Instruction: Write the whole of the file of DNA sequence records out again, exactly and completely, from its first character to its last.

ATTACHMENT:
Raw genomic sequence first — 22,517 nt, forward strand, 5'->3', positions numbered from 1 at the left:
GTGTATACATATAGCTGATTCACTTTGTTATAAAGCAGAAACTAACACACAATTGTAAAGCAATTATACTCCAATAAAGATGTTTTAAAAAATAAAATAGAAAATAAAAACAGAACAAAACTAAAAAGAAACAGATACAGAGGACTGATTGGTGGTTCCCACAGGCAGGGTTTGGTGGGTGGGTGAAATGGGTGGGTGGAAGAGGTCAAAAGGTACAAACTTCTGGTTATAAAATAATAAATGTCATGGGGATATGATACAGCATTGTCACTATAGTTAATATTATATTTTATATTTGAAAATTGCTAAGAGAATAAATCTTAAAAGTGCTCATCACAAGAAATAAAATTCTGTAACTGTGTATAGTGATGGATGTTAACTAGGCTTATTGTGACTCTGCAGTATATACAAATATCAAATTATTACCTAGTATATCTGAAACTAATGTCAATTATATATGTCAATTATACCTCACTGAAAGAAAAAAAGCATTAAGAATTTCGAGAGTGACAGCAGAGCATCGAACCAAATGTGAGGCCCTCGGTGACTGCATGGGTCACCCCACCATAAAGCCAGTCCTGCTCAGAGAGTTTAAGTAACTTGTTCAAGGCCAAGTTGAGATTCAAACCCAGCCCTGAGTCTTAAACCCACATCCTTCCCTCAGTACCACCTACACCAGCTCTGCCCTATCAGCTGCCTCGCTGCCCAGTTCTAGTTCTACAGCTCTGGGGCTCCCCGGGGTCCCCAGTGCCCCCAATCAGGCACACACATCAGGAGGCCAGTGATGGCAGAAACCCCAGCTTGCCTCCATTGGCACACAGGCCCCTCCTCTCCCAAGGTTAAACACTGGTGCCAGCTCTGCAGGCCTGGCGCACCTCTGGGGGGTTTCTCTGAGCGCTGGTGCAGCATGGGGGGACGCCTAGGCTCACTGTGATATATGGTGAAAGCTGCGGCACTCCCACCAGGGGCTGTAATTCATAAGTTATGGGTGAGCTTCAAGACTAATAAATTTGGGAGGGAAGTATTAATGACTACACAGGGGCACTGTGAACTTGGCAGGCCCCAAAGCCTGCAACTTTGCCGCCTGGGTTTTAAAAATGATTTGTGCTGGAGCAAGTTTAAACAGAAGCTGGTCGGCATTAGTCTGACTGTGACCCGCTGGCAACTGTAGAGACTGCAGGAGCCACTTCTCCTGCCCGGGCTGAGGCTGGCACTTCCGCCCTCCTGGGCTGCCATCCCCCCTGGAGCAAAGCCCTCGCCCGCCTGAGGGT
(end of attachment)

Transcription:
Raw genomic sequence first — 22,517 nt, forward strand, 5'->3', positions numbered from 1 at the left:
GTGTATACATATAGCTGATTCACTTTGTTATAAAGCAGAAACTAACACACAATTGTAAAGCAATTATACTCCAATAAAGATGTTTTAAAAAATAAAATAGAAAATAAAAACAGAACAAAACTAAAAAGAAACAGATACAGAGGACTGATTGGTGGTTCCCACAGGCAGGGTTTGGTGGGTGGGTGAAATGGGTGGGTGGAAGAGGTCAAAAGGTACAAACTTCTGGTTATAAAATAATAAATGTCATGGGGATATGATACAGCATTGTCACTATAGTTAATATTATATTTTATATTTGAAAATTGCTAAGAGAATAAATCTTAAAAGTGCTCATCACAAGAAATAAAATTCTGTAACTGTGTATAGTGATGGATGTTAACTAGGCTTATTGTGACTCTGCAGTATATACAAATATCAAATTATTACCTAGTATATCTGAAACTAATGTCAATTATATATGTCAATTATACCTCACTGAAAGAAAAAAAGCATTAAGAATTTCGAGAGTGACAGCAGAGCATCGAACCAAATGTGAGGCCCTCGGTGACTGCATGGGTCACCCCACCATAAAGCCAGTCCTGCTCAGAGAGTTTAAGTAACTTGTTCAAGGCCAAGTTGAGATTCAAACCCAGCCCTGAGTCTTAAACCCACATCCTTCCCTCAGTACCACCTACACCAGCTCTGCCCTATCAGCTGCCTCGCTGCCCAGTTCTAGTTCTACAGCTCTGGGGCTCCCCGGGGTCCCCAGTGCCCCCAATCAGGCACACACATCAGGAGGCCAGTGATGGCAGAAACCCCAGCTTGCCTCCATTGGCACACAGGCCCCTCCTCTCCCAAGGTTAAACACTGGTGCCAGCTCTGCAGGCCTGGCGCACCTCTGGGGGGTTTCTCTGAGCGCTGGTGCAGCATGGGGGGACGCCTAGGCTCACTGTGATATATGGTGAAAGCTGCGGCACTCCCACCAGGGGCTGTAATTCATAAGTTATGGGTGAGCTTCAAGACTAATAAATTTGGGAGGGAAGTATTAATGACTACACAGGGGCACTGTGAACTTGGCAGGCCCCAAAGCCTGCAACTTTGCCGCCTGGGTTTTAAAAATGATTTGTGCTGGAGCAAGTTTAAACAGAAGCTGGTCGGCATTAGTCTGACTGTGACCCGCTGGCAACTGTAGAGACTGCAGGAGCCACTTCTCCTGCCCGGGCTGAGGCTGGCACTTCCGCCCTCCTGGGCTGCCATCCCCCCTGGAGCAAAGCCCTCGCCCGCCTGAGGGT